War On Poverty, Or War On the Poor?
53 minutes ago
Most repeated word in the GOP debate last night: "border" (followed by "illegal" and "fence")Percentage increase in the Phoenix Latino turnount from 2010 to 2011: 480%From. J. Green. On the Democratic Strategist. blog
Percentage of likely Republican primary voters in Arizona who "said they'd be more inclined to vote for a presidential candidate who backs SB 1070, according to the NBC News/Marist Poll": 67+%
Percentage of Latino respondents saying the GOP 'did not care about their support or was hostile to their commmunity' in a recent Latino Decisions poll conducted for Univision: 72%
Number of GOP presidential candidates who have "voiced support for a broad amnesty that would allow younger illegal immigrants to become permanent legal residents": Zero
Number of Times Rick Santorum said "Jobs" in the debate last night:Zero
Education takes a marquee spot in President Barack Obama’s last, otherwise austere, election-year budget request, with his spending plan calling for new investments in community colleges, money to prevent teacher layoffs, investment in school facilities, and funds to spur state action on teacher quality.But the fiscal year 2013 budget proposal—which also emphasizes the administration’s signature competitive-grant programs while flat-funding key formula grants, such as Title I aid to districts—faces an almost-certain dead end in Congress, where Republicans are seeking to squelch the federal role in K-12 policy and rein in spending.The president unveiled his $3.8 trillion budget in a speech at Northern Virginia Community College, in Annandale, which emphasized the importance of education and training to the nation’s economic recovery—a central theme of his administration’s message going into the election campaign.The president is requesting $69.8 billion in discretionary spending for the U.S. Department of Education in the fiscal year that starts Oct. 1, an increase of $1.7 billion, or 2.5 percent, over the current budget year.“The skills and training that employers are looking for begins with the men and women who educate our children. All of us can point to a teacher who’s made a difference in our lives—and I know I can,” Mr. Obama said in a speech on the Northern Virginia campus. “So I want this Congress to give our schools the resources to keep good teachers on the job, and reward the best teachers.”Among his budget proposal’s highlights:• $30 billion to prevent teacher layoffs, including $5 billion dedicated to a competition aimed at bolstering teacher-quality initiatives.• $30 billion to revamp school facilities nationwide.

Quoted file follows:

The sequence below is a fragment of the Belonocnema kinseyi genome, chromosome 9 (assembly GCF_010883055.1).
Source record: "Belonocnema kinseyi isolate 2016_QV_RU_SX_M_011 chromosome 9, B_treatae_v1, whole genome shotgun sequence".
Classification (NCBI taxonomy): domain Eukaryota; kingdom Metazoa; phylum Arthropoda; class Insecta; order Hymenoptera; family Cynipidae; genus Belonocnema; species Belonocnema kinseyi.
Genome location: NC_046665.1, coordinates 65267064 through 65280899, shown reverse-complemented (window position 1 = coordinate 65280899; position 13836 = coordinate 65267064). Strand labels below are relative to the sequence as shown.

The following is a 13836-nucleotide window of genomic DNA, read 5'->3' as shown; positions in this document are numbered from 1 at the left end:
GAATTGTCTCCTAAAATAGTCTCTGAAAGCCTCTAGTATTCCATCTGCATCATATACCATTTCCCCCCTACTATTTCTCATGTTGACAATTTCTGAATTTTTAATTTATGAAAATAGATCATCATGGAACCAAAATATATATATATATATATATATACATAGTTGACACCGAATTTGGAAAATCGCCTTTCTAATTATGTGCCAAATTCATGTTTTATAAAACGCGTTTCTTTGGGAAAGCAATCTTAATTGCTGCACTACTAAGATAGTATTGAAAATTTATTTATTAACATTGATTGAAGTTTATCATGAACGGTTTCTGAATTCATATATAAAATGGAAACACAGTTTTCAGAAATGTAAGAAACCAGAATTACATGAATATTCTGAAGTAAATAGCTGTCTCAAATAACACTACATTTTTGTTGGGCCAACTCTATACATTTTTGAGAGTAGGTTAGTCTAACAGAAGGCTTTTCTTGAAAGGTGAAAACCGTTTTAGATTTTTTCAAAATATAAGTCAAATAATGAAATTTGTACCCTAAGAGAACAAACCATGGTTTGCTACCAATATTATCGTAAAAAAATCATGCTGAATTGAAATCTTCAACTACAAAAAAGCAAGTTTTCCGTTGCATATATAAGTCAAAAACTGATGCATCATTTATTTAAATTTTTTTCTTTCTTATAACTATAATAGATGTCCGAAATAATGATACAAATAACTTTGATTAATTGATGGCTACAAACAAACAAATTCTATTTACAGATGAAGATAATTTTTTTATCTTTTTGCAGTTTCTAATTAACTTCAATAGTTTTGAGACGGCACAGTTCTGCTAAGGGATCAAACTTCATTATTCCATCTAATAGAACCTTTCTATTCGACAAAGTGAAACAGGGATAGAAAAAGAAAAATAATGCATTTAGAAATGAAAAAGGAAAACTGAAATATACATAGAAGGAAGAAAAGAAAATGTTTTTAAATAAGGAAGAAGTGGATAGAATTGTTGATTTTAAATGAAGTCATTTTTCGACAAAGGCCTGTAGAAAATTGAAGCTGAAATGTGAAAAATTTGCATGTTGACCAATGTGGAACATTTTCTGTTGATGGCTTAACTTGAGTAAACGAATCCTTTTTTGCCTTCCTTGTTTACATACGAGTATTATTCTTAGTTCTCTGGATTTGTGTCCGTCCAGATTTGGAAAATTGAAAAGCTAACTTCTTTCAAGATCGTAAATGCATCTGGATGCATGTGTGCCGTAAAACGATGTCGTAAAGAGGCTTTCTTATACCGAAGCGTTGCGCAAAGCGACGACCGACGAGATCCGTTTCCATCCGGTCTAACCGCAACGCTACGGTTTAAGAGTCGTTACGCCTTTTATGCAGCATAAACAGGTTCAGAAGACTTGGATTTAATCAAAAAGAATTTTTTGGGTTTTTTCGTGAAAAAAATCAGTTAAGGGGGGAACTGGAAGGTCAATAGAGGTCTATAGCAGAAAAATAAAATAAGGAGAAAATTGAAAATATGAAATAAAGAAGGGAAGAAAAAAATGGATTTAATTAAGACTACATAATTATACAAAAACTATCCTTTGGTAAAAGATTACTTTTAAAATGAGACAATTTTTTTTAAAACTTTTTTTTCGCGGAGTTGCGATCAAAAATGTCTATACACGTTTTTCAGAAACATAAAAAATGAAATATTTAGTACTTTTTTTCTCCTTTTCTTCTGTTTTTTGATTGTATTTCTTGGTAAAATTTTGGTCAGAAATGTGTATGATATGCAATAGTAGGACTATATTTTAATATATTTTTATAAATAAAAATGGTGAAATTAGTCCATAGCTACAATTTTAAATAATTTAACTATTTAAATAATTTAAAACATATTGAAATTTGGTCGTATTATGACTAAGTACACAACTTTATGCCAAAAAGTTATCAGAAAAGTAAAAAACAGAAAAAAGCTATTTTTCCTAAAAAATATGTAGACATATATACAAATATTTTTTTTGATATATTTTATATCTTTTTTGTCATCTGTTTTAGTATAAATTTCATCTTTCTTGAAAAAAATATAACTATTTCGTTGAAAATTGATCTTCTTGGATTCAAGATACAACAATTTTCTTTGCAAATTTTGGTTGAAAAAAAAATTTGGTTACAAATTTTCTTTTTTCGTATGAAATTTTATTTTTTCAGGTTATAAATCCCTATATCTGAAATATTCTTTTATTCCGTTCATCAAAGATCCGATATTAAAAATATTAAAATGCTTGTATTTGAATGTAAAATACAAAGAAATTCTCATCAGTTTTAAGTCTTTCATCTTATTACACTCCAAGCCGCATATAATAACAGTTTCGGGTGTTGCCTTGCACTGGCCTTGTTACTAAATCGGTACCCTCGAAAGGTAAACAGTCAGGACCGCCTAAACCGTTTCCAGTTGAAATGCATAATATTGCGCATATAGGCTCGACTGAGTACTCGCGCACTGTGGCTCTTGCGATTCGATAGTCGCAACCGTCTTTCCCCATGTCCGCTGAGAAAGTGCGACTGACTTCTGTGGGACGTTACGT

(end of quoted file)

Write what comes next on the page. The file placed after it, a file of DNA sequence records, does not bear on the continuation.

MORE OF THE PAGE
by Duane Campbell